Metal Fabrication Versus Welding

Metal Fabrication Versus Welding

Metalwork is the foundation for modern society, from skylines full of skyscrapers to the cars we drive. Welding and fabrication are two of the most vital processes in the field of metalworking.

The difference between welding and fabrication is that the latter may use many metalworking processes to create a product, while welding is a process in and of itself. Many people conflate the two because welding is one of the most common tasks involved in fabricating a product. 

For a better idea of the distinction between metal fabrication versus welding, learn more from the JSI Metal Fabrication team. 

Metal Fabrication Process

Metal fabrication is a complex series of interconnected processes that can create virtually anything out of metal. Fabrication generally includes several steps:  

  • Prototyping: The fabricator produces a 3D or rapid sheet metal prototype so the company can test it for feasibility and the client can approve the design or request changes. 
  • Programming: With the prototype approved, the fabricator translates the computer-aided design (CAD) drawings into programming for cutting, punching and turning machines. 
  • Fabrication: The fabrication process now begins, potentially including steps like cutting, folding, welding and more. 
  • Finishing: The fabricator refines surfaces and edges and adds a coating or other treatment to the product. 
  • Assembly: The final step is to assemble all of the parts into a single piece for delivery to the client.

Welding Processes

Welding is a metalworking art form that fuses pieces of metal to each other. There are several types of welding processes one may use depending on the job:

  • Gas metal arc welding (MIG): This fusion welding process uses an electrical arc to create fusion by feeding a consumable metal wire from a continuous spool. The wire melts into the “puddle” as it’s fed, then hardens to secure pieces together. 
  • Tungsten inert gas welding (TIG): TIG is a two-handed welding process that uses a tungsten electrode to create a powerful arc. The welder manually feeds filler metal into the puddle.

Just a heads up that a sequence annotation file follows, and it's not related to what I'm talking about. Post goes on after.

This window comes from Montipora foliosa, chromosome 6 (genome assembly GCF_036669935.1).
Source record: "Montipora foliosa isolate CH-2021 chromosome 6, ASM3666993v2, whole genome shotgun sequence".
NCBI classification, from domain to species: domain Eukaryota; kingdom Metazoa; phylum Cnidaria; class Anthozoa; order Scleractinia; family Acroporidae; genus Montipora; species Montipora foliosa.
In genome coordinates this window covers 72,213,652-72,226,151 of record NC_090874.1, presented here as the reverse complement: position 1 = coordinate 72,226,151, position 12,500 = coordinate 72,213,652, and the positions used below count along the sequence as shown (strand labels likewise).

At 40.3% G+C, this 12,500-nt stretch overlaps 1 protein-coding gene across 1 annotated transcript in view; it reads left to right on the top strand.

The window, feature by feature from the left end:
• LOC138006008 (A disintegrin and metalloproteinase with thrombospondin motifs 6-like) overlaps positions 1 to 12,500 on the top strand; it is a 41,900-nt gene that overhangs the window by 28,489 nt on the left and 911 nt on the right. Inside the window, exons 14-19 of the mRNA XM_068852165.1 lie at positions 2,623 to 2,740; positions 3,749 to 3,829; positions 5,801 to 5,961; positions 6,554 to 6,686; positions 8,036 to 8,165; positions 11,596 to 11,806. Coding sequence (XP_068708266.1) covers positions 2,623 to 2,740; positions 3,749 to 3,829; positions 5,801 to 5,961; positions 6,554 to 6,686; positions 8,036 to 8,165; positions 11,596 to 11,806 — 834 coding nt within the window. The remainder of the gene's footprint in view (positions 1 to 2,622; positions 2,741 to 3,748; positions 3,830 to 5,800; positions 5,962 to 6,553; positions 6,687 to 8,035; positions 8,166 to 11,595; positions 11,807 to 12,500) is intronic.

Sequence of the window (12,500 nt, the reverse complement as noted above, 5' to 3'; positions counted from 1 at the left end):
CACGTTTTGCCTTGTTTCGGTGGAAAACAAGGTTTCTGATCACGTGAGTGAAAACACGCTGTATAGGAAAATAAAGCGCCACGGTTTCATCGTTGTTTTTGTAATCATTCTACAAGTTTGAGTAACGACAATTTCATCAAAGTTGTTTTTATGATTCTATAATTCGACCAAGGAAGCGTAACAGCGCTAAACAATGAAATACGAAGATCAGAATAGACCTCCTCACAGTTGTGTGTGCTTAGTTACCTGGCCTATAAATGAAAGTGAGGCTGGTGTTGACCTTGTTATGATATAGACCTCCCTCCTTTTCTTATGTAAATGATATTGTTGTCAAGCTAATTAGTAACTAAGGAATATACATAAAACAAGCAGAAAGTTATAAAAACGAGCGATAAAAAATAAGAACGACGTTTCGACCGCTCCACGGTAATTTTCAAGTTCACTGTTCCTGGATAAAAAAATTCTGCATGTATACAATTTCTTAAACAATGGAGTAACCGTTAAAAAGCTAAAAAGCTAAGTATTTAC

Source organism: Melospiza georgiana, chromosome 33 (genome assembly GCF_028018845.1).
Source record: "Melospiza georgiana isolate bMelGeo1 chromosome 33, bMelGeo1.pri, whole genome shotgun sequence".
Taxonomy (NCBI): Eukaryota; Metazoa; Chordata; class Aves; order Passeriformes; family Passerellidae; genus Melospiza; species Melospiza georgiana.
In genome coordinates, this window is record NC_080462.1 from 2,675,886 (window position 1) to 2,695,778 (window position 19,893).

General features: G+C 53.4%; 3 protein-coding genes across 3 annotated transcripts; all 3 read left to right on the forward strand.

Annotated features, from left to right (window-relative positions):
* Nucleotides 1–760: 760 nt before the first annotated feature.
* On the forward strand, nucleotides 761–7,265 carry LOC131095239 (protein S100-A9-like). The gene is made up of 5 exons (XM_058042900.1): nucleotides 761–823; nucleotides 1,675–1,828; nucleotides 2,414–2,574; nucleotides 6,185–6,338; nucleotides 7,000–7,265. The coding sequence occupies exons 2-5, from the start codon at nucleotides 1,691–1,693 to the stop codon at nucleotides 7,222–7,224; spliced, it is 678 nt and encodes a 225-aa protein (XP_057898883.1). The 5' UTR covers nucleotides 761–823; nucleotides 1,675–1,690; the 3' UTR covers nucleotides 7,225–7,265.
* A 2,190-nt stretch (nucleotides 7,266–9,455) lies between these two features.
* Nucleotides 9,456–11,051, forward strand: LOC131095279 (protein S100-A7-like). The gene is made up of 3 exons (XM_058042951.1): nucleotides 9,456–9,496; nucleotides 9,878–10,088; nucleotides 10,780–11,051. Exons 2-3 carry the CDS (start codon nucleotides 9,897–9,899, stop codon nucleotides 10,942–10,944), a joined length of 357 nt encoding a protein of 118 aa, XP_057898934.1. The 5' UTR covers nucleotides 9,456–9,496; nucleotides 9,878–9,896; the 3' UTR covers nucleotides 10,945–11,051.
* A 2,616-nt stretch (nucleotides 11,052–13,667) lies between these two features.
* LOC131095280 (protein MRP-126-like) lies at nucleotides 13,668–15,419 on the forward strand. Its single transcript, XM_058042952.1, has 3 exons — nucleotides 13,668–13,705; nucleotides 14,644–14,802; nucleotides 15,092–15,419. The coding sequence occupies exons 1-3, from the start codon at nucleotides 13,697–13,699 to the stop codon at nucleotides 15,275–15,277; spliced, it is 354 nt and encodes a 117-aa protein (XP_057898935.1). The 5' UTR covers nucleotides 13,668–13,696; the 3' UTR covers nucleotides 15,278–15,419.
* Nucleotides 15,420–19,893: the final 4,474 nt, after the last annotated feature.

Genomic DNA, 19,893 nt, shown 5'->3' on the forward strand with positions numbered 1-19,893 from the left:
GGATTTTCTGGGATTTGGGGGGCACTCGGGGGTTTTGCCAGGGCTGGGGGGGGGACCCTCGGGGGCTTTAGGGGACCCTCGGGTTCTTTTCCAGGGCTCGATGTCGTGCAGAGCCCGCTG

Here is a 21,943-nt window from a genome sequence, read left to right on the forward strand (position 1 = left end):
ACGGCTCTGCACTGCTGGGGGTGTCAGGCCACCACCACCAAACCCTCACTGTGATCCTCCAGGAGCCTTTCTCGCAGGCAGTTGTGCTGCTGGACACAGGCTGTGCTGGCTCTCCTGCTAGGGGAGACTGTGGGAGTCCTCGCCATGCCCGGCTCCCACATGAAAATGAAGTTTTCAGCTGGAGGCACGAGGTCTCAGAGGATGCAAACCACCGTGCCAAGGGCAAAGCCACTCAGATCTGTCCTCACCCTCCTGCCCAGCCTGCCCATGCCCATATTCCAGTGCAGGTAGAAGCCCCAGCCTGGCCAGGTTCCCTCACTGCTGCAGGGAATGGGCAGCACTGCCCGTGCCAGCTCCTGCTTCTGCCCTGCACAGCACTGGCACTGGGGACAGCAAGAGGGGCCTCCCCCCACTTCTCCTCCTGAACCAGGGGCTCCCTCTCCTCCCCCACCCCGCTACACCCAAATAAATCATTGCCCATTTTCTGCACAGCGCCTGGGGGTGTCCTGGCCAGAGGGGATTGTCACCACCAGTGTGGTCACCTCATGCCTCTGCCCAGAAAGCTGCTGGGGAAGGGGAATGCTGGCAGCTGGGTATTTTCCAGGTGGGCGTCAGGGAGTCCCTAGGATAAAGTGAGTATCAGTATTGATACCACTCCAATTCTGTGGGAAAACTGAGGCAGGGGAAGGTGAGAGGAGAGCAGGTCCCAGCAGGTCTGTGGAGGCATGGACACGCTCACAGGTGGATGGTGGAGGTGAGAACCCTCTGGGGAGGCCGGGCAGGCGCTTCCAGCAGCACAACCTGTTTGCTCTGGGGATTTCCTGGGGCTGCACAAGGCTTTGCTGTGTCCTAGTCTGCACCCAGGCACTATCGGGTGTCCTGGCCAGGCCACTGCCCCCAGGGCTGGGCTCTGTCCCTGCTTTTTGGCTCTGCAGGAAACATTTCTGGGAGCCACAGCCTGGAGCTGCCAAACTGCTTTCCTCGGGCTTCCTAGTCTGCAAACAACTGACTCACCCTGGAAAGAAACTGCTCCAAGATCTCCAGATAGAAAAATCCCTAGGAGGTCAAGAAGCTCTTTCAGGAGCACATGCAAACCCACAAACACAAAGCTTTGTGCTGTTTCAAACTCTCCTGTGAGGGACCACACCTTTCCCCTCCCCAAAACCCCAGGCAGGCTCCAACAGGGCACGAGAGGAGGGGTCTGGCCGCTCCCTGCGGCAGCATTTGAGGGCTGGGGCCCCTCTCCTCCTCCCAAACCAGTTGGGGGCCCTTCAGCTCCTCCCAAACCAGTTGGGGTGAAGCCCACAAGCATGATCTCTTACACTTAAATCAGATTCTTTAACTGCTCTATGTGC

• Shielded metal arc welding (SMAW): SMAW, or stick welding, uses a flux-coated electrode that melts into filler metal by conducting electricity between the workpiece and the stinger, or electrode holder. 
  • Oxy-acetylene welding (OA): OA combines oxygen and acetylene through a hand-held torch, using fire rather than electricity to create heat and melt the base and filler metals. Gas welding can sometimes achieve fusion without a filler metal. 

Metal Fabrication Tools

Fabricators use a broad array of tools to create parts, largely focusing on cutting and machining. Examples of metal fabrication tools include:

  • Laser cutter
  • Mechanical saw
  • Plasma torch

Welding Tools

In contrast, welders need specialized gear like respirators and helmets with shaded lenses to protect themselves as they shape metal with heat or electricity. Examples of welding instruments include:

  • Welding machine or torch
  • Filler metals
  • Fixtures to hold parts in place

View Our Services in Orlando, Florida

JSI Metal Fabrication is a full-service, certified metal fabrication provider in Orlando, Florida. Our team has a zero-defect policy and provides quick turnaround times and on-time delivery. 

Reach out to our team online to speak with a friendly service representative for fabrication projects in the Orlando region. If you can dream it, we can build it.